The Host commences in the Han River area of Korea in the year 2000. At a U.S. Base there, a prickly U.S. official orders a Korean underling to dispose of hundreds of bottles of toxic formaldehyde directly into the River. To no avail, the underling protests. Still, the chemicals go directly into the water. Long time aficionados of the "monster movie" format will understand that this is the crucial "bad" authority/government act which then precipitates the creation of a murderous creature. It was atomic testing by America that created Godzilla, for example, in the 1954 Japanese film. And, in the great era of the 1970s, hormone experimentation created giant, feral bunnies in Night of the Lepus (1972), crop dusting chemicals caused spiders to attack William Shatner in Kingdom of the Spiders (1977) and, of course, environmental pollution angered an army of frogs in the Ray Milland-starrer, Frogs (1972). The "bad act" by an authority figure thus gets revived in The Host, and fits in with the tone of the entire film...which doesn't gaze kindly on 21st contemporary American leaders p their foreign policy decisions. But more on that later.
After the preamble in 2002 (and another one set in 2002 in which fisherman find a weird mutant in the river...) we cut to the Han River area in 2006. There, river-side, hapless Gang-Du (Kag-bo Song) runs a small food stand with Grandpa, his dad, and takes care of his cute-as-a-button little daughter, Hyun-Seo. Gang Du sleeps all the time (and apparently farts a lot, according to Grandpa...) and basically hasn't made much of himself or his life. He's saving coins to buy his little Hyun-Seo a new cell phone, instead of the malfunctioning one she already owns. Also in the family are Gang-Du's methodical (slowww.) sister - an archery expert named Nam Joo - and his disapproving but resourceful brother, Nam-Il.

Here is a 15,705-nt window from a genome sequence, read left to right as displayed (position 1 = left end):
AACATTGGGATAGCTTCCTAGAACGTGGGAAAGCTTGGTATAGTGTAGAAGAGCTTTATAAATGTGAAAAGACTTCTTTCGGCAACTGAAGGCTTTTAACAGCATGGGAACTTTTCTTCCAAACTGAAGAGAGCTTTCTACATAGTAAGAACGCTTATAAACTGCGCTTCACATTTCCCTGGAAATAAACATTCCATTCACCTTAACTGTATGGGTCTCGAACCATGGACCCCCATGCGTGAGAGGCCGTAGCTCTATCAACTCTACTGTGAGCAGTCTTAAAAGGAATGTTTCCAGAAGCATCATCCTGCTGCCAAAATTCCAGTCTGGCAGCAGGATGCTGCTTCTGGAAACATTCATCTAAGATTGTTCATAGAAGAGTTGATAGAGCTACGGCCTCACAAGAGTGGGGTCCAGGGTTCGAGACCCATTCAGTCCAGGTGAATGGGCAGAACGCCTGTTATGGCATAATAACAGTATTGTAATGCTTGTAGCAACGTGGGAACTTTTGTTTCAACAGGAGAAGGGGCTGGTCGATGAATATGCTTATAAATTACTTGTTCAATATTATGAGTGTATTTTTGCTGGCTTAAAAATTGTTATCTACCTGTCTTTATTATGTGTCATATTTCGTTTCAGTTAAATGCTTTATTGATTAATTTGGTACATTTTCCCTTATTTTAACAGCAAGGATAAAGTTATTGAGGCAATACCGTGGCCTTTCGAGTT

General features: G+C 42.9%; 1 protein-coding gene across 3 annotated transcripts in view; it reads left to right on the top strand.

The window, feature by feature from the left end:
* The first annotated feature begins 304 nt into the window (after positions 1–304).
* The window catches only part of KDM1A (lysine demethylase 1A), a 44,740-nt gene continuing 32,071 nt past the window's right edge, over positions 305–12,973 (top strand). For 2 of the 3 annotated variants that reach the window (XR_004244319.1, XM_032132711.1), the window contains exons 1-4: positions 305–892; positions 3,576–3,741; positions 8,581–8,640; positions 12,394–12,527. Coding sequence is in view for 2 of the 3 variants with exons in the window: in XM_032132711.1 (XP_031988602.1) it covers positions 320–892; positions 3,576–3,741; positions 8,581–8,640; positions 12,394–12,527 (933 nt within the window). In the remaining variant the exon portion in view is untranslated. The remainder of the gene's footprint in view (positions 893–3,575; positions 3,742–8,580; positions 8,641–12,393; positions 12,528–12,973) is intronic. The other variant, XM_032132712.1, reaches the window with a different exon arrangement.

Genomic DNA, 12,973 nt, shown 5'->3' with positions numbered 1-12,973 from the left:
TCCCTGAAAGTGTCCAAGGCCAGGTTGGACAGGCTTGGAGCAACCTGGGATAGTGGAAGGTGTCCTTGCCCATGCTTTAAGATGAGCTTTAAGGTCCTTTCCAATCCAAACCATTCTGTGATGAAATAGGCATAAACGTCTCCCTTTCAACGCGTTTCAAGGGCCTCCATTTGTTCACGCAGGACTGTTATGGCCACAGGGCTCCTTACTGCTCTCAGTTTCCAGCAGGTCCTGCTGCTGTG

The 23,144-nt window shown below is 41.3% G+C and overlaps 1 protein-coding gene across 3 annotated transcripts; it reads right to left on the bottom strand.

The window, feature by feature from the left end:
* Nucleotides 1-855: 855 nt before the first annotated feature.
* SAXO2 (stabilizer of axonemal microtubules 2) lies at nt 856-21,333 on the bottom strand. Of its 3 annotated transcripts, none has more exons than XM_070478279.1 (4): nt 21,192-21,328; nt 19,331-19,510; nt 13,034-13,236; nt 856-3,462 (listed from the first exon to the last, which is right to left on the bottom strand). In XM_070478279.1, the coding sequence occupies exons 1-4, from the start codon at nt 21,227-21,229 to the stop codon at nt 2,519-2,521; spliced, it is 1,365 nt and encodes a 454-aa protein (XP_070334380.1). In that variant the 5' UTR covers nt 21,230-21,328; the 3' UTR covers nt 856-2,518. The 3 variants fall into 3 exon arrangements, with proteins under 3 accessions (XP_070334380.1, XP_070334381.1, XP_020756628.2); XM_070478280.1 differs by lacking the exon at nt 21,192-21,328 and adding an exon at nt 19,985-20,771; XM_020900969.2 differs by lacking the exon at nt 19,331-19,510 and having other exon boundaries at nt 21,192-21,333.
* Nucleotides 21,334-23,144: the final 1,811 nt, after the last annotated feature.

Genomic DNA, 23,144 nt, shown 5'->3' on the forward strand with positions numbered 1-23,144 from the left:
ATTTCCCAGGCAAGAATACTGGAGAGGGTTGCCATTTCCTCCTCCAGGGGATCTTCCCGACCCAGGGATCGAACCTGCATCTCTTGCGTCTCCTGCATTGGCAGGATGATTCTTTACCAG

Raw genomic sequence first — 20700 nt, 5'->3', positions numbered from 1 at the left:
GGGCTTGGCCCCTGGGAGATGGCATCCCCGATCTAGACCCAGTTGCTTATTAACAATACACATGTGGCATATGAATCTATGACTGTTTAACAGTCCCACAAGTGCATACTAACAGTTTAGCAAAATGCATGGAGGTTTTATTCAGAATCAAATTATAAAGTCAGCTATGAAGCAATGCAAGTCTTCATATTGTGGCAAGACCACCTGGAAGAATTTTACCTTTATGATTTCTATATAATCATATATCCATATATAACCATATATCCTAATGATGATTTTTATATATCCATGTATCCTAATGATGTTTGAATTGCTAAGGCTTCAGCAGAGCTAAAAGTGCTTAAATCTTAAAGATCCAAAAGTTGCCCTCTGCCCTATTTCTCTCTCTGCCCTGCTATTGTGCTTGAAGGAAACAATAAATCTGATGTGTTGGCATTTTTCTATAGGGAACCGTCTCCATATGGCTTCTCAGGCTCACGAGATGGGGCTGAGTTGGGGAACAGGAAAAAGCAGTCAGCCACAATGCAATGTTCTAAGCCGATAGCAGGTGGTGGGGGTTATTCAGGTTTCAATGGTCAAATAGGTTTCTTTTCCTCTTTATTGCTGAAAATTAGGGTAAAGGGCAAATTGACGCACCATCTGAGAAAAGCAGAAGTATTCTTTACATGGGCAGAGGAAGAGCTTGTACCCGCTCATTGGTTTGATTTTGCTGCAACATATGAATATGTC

On one normal sunny day, Gang-Du is delivering food to some people camping out by shore, when he notices they are all looking at something "dark" in the water, and also hanging from the underside of a nearby bridge. This scene occurs very early in the film, but it's mesmerizing, a show-stopper. On this normal, sunny day by the water (no perpetual rain fall to hide the effects, as in the 1998 American Godzilla...), a terrifying monster emerges from the River and goes on a vicious, sustained, five-minute attack. The way this set-piece is shot is extraordinary: Gang-Du is still carrying food to deliver when he sees folks running in the distance. There's something big and black behind them...at first just glimpsed...and it keeps getting closer. Then there's no hiding the monster, it's just suddenly there, in full view of the audience, on the rampage.